The British Transport Police (BTP) opened an investigation on May 11 and, according to their website, conducted “extensive enquiries to establish the full circumstances of what happened on 21 March,” which involved “reviewing CCTV footage of the incident and speaking to key witnesses.”
As part of the BTP investigation into this case, one of the limited anti-body tests available in the UK was given to the suspected assailant. (The government has stated that NHS and care home staff should be the priority when it comes to anti-body tests).
According to the BBC, the results came back as negative, but no further information has been given. Public Health England’s (PHE) research into the UK’s antibody tests (the development of which is still in its nascent stages) has shown their sensitivity is 83.9%, rather that 100% as some outlets are reporting. (This is, assuming the suspect was given a new test, rather than one from the shipment that has now been deemed defunct). As the government itself has stated, “we’re at the beginning of our antibody testing programme,” so nothing can be known for sure about whether the suspect was a carrier.
Whether the suspect had COVID-19 or not, the fact remains that what was reported was still a crime: in the UK, deliberately spitting at a person is an offence for which assailants can be charged. However, on May 29, the BTP came to the conclusion that there was “no evidence to substantiate any criminal offences having taken place.”
On June 5, Belly’s husband Lusamba responded to the findings, saying “Belly didn’t lie about being assaulted. Belly and her colleague were confronted and intimidated as frontline workers and their concerns and their fears were ignored. We continue to have questions after the police investigation.”
Belly’s family have made the decision not pursue a prosecution but instead to campaign for access to PPE for those who need it and to continue looking for answers about what really happened on March 21.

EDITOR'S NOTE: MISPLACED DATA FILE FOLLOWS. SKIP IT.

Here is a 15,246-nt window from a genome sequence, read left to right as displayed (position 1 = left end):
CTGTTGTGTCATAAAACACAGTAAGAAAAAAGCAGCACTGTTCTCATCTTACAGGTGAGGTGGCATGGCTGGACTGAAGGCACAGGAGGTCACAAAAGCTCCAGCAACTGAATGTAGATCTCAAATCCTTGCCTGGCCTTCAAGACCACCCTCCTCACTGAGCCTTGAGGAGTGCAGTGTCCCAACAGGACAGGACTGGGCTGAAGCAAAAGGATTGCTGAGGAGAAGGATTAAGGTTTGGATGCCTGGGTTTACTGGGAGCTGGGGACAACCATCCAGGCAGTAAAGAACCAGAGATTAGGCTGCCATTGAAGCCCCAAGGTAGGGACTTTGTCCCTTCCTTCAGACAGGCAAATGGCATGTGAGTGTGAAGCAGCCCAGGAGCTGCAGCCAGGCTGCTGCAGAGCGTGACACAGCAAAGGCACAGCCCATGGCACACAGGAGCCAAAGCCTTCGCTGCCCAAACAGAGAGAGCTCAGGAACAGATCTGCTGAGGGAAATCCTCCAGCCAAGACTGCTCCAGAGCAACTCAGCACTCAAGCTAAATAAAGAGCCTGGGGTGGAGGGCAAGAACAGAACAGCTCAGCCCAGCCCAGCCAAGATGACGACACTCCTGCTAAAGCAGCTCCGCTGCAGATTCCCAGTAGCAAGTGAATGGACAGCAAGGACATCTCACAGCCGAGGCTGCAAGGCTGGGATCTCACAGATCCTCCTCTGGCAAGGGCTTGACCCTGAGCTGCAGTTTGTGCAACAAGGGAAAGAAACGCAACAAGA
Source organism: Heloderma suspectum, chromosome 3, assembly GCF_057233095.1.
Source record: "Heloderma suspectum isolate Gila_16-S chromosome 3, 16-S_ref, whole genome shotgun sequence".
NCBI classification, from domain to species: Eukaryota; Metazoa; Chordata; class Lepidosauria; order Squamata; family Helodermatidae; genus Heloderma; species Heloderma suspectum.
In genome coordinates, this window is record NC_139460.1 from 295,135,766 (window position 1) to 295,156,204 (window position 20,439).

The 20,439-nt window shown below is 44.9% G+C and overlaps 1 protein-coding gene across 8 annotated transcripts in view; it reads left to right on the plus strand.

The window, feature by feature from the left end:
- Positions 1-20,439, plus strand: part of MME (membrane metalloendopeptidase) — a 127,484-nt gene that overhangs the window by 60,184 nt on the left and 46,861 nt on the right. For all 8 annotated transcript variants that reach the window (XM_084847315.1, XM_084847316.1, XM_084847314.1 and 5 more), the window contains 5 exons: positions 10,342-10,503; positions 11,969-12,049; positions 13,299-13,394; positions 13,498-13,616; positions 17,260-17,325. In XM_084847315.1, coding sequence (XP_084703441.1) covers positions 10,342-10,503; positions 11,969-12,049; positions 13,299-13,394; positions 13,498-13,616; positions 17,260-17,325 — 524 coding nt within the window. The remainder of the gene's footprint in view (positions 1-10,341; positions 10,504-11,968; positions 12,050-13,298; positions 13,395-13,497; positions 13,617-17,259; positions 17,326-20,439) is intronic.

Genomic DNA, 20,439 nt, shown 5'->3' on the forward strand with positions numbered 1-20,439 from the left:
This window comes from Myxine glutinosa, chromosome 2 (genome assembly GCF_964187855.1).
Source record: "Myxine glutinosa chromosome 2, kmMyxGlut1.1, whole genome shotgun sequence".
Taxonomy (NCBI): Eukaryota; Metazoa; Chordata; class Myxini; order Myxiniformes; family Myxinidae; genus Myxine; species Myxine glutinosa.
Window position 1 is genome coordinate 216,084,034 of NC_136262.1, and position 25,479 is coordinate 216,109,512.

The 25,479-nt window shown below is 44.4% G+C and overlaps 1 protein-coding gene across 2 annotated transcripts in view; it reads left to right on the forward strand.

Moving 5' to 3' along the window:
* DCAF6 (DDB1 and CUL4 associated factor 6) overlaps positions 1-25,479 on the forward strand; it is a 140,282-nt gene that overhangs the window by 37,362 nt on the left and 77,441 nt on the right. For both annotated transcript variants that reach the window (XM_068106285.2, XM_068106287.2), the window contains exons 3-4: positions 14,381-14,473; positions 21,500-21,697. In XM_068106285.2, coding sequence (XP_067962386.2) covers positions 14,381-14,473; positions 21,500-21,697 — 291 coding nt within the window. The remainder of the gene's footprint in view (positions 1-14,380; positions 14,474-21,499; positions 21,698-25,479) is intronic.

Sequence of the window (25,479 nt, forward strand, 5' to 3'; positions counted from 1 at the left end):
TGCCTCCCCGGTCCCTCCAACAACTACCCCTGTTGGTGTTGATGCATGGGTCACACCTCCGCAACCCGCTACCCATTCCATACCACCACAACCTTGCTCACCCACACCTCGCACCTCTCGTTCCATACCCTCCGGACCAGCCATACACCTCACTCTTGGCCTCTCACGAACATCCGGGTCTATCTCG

What is GTR’s response?
In a statement sent to me from GTR, Angie Doll, the managing director of Southern Railway and Gatwick Express, said:
“Our hearts go out to Belly’s family who we continue to offer our deepest sympathies to. While the conclusion of the British Transport Police investigation found no evidence of spitting, any loss of one of our dedicated colleagues from Coronavirus is one too many. Our absolute focus remains on keeping all of our colleagues safe, and we continue to follow all government health advice to protect them. We thank our key workers for their commitment at this incredibly challenging time for our country.”
Is the CPS looking into the case?
In the wake of the public outrage expressed over this case, on June 5, the BTP announced it had “invited independent review by the CPS of the available evidence.”
The BTP wrote: “We hope this helps contextualise our approach to investigating these allegations of a criminal incident, the evidence available to support further judicial proceedings in respect to those allegations and our on-going compassion for those who knew and loved Belly.”
At the time of writing (June 5), the CPS has not yet made any comment on the BTP’s statement.
What can I do to help?
For those looking to show support for Belly Mujinga’s family, you can:
- Sign the petition Justice for Belly Mujinga.
- Donate to the fundraiser for Belly’s funeral, set up by her co-worker.
- Keep updated on the case via the Justice for Belly website.
- Write to your MP about the incident and ask them to take action on behalf of Belly.
Importantly, you can also educate yourself on the Black British experience to understand the context in which Belly’s death took place and help to ensure something like this does not happen again.
As Belly’s husband said on June 5:
“Black lives do matter. Belly’s life mattered. It mattered to me, to our daughter, our friends and family, to Belly’s colleagues, and now it matters to many thousands of you out there. We want justice for Belly.”
Header illustration: By Bustle’s Creative Team.